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When Physicians See Costs, They Act Like Consumers

John Commins, for HealthLeaders Media, April 16, 2013

Feldman says he believes that the cost savings found in his study could be replicated at other hospitals.

"If I were a CEO that had a provider order entry system that allowed me to easily show these costs I would certainly start showing the cost of a lot of our relatively inexpensive but frequently ordered tests. You are better off if you are reminded of it right when you need it. That was part of the power," he says.

"There are lots of studies out there where people have gone on with big educational efforts and the problem is they require a lot of effort from the faculty and they are quickly forgotten if they're not brought up on a regular basis," he says. "The beauty of ours was that it was a very cost-effective way of providing this information on a continual basis."

At the same time, Feldman says physicians do not need to be aware of the cost of every test or professional service they provide.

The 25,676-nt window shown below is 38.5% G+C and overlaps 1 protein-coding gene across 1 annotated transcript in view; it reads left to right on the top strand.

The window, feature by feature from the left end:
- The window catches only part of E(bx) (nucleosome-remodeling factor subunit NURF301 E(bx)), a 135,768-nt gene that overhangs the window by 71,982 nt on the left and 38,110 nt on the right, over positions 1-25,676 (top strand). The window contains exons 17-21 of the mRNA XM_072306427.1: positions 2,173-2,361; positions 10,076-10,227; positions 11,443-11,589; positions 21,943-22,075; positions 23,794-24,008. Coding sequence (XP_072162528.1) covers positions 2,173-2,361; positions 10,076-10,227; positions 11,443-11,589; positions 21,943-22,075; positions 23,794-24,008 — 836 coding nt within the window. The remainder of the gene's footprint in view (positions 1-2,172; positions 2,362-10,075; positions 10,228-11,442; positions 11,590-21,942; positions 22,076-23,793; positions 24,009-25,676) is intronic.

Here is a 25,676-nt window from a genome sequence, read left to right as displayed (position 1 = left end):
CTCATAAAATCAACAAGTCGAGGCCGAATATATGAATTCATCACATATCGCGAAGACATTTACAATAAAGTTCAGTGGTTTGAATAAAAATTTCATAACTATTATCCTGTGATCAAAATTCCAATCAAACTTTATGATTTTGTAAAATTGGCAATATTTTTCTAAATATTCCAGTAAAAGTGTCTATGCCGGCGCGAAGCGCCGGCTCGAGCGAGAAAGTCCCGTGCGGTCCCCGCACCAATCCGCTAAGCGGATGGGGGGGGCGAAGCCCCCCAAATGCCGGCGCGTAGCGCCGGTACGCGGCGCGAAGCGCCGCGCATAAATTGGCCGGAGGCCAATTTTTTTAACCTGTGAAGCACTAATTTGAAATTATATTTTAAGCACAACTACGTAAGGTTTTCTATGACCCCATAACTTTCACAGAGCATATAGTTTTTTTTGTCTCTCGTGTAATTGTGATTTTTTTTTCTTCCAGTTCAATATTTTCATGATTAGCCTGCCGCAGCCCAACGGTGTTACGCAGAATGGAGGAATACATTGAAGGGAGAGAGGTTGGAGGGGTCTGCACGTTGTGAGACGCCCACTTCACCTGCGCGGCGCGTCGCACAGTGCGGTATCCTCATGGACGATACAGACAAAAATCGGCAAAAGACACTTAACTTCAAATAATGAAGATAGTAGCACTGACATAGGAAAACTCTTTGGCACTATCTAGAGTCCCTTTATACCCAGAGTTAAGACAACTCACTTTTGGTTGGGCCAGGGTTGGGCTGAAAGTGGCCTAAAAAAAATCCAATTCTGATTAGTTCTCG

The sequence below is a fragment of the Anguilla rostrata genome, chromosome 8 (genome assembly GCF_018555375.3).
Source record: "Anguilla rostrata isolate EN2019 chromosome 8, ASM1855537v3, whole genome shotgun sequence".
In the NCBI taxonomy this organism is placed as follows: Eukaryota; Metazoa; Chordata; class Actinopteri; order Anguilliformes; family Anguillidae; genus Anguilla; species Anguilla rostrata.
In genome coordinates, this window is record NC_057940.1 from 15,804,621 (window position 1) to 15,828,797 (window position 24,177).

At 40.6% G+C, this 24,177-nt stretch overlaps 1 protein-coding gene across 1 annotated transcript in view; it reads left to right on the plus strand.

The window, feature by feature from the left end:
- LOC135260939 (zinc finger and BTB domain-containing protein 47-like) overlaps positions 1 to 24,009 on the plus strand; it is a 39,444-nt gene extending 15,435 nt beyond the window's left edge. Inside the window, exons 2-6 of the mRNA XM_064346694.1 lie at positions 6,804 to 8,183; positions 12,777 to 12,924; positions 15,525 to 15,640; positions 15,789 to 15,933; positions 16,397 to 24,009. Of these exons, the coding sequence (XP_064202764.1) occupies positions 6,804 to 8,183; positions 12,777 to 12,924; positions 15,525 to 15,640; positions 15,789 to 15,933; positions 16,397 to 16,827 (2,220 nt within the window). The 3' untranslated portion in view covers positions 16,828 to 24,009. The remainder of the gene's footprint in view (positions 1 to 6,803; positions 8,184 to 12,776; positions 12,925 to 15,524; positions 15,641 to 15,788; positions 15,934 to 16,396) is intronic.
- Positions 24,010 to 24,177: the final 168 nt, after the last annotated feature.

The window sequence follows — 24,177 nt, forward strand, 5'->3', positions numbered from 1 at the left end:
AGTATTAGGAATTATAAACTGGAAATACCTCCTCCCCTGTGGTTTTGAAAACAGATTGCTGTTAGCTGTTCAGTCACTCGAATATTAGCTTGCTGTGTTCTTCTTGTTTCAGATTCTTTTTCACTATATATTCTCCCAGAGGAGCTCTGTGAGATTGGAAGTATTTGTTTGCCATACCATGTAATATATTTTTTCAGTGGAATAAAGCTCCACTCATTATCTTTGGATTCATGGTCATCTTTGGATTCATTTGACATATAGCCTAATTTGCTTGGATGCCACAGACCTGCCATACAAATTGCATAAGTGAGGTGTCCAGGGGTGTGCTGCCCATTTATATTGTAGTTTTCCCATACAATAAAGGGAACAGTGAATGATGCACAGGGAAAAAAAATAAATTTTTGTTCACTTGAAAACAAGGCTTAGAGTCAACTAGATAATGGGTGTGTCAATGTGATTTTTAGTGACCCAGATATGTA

"I am worried about people getting cost overload," he says. "But for the tests that I know that my docs are ordering every day and maybe on a repeat basis… if I had the opportunity that would be where I would try to make the biggest impact."


John Commins is a senior editor with HealthLeaders Media.

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2 comments on "When Physicians See Costs, They Act Like Consumers"


Tubor Rathke (4/16/2013 at 1:26 PM)
The public has been bamboozled into believing that doctors order extra tests, driving up the cost of healthcare, because they fear malpractice lawsuits. Here is proof that doctors do extra testing because it's faster, more accurate, and easier than trying to diagnosis using a physical exam alone and that, when they don't have to worry about costs, they don't worry about costs.

flpoggio (4/16/2013 at 10:33 AM)
Nothing new here. This study has been done a thousand times. When I was the CFO at Univ of Wisconsin in 1977 we did this very same project, and got the same results. But here's what we learned afer six months. The test order volumes fall off for about three months, then the docs get conditioned to it, rationalize why the tests are necessary, and in about 6 months the volume is back where it was. One way they rationalize it is saying "hey, the patient isn't paying for it, the einsurance company is or Medicare, so it's little or no cost to the patient". The only real change that happens that sticks is when the doc has some skin in the game, ala Mayo (or ACO).